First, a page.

History shows beating a criminal charge in Japan is almost impossible. Courts there have a nearly 100% conviction rate as Japanese prosecutors have a range of procedural advantages unavailable to Western counterparts. In many cases, the prosecution can introduce evidence obtained without a proper warrant.

Japanese prosecutors and the U.S. Securities and Exchange Commission both claim he and Nissan violated pay-disclosure rules by being compensated $140 million more than the company reported to shareholders.

Ghosn also faces breach-of-trust charges related to transactions that transferred personal investment losses to Nissan, and that moved money from a dealership in Oman into a company he controls in Lebanon.

Extradition Pacts

It’s not clear how Ghosn left Japan since his passport was confiscated as part of the conditions of bail. According to Lebanese media, he arrived on a private jet from Turkey. Neither is it clear how Japan might get Ghosn back: The country has extradition treaties with the U.S. and South Korea, according to the foreign ministry’s website.

Ghosn’s allies have long feared he would be unable to get a fair trial in Japan. His wife Carole told Bloomberg Television last month that he should face trial in France, describing Japan’s “hostage justice system” as one that considers those who are charged “guilty until proven innocent.”

Ghosn was born in Brazil and raised in Lebanon, where he has investments in real estate and vineyards and continues to be viewed as a business icon and wunderkind. His image has been used for national postal stamps.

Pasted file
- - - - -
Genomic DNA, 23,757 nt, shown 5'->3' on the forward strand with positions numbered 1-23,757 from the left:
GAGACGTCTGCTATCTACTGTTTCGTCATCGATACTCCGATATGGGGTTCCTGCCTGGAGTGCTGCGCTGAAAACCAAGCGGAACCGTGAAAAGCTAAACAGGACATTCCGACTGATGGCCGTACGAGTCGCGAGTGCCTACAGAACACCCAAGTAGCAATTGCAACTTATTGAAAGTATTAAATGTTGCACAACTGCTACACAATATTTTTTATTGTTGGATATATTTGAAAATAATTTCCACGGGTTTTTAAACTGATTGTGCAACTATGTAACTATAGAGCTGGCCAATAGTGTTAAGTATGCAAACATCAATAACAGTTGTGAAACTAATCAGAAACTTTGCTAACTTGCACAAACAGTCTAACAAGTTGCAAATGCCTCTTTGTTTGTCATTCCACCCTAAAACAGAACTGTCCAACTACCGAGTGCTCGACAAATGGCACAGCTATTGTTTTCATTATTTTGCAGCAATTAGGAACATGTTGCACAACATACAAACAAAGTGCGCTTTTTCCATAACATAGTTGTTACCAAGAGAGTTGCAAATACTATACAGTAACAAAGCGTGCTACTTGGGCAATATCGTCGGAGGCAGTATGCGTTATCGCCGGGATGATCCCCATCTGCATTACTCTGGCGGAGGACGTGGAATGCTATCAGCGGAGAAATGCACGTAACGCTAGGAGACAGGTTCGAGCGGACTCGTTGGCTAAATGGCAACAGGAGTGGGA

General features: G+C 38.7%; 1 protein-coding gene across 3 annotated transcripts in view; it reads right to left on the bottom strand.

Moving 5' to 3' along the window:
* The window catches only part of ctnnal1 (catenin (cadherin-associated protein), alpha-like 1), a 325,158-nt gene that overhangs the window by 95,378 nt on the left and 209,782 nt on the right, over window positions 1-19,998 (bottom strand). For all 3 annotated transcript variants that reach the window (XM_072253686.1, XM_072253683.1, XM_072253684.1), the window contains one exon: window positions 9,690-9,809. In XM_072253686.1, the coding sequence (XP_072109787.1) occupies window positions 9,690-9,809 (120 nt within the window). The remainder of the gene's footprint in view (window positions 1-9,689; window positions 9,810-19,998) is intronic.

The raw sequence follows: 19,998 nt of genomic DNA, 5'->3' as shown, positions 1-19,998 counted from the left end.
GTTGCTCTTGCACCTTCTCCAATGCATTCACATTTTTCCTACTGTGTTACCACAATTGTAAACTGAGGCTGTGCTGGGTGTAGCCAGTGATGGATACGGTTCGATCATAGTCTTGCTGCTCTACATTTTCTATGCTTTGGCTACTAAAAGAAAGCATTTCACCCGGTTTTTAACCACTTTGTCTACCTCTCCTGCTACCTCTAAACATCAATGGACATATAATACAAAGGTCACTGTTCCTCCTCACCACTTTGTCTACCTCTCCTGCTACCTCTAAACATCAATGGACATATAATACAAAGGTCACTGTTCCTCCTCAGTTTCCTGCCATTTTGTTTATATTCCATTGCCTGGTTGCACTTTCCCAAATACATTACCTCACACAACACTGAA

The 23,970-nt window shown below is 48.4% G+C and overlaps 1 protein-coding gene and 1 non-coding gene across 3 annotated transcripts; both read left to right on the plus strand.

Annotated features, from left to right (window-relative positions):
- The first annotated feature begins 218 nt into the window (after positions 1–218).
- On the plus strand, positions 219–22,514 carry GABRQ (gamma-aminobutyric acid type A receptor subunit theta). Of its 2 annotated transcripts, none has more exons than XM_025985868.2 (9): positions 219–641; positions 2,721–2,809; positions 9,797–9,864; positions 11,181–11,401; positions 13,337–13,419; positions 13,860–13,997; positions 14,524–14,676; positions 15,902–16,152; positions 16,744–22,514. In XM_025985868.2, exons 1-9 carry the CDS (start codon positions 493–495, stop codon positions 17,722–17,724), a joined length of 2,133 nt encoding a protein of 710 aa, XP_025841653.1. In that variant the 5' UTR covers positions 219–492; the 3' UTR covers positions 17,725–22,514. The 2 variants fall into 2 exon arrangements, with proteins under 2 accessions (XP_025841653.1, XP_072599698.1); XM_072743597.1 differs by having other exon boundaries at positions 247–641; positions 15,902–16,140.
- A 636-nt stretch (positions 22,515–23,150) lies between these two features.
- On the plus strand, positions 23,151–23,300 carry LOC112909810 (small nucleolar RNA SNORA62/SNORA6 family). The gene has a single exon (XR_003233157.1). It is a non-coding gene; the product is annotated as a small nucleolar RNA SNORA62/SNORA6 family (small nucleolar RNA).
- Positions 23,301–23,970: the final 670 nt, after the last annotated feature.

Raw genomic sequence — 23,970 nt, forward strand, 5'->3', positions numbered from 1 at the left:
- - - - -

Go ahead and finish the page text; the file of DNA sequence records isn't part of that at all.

Ghosn’s incarceration more than a year ago almost immediately won him support from Lebanon, and his fall united the country’s fractious politicians around him. Within days of his arrest, a large billboard featuring his picture loomed over the streets leading to downtown Beirut. “We are all Carlos Ghosn,” it read.

Lebanon’s ambassador to Japan bought a mattress for Ghosn in December 2018 and pushed to have him moved from solitary confinement. Hady Hachem, the chief of cabinet of the minister of foreign affairs, said at the time that the government was also demanding the Lebanese citizen be allowed to contact his family and was making sure he had proper legal representation.

At Ghosn’s house in one of Beirut’s affluent neighborhoods on Tuesday, there were no security guards present and the windows were open. A shop owner across the street said he didn’t think Ghosn was there, adding he didn’t know what had happened until he saw photographers outside the house.

Ghosn’s escape still leaves another ex-Nissan board member, Greg Kelly, facing trial in Japan. “We are studying the implications and don’t believe Mr. Kelly should have been indicted to begin with,” said James Wareham, a Washington-based attorney for Kelly.

Kelly was taken into custody at almost the same time as Ghosn, indicted for allegedly helping the car titan under-report his compensation, and then freed on bail in December 2018. Kelly has denied breaking the law. – Bloomberg


Also read: Carmakers shedding 80,000 jobs globally as electric era upends industry


 

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1 COMMENT

  1. One cannot say it is rigged, but the conviction rate for crime in Japan is something like 90%. Most suspects simply confess. The Japanese value order a lot more than the individual. It may be purely impressionistic, but I don’t support the way Mr Carlos Ghosn has been treated.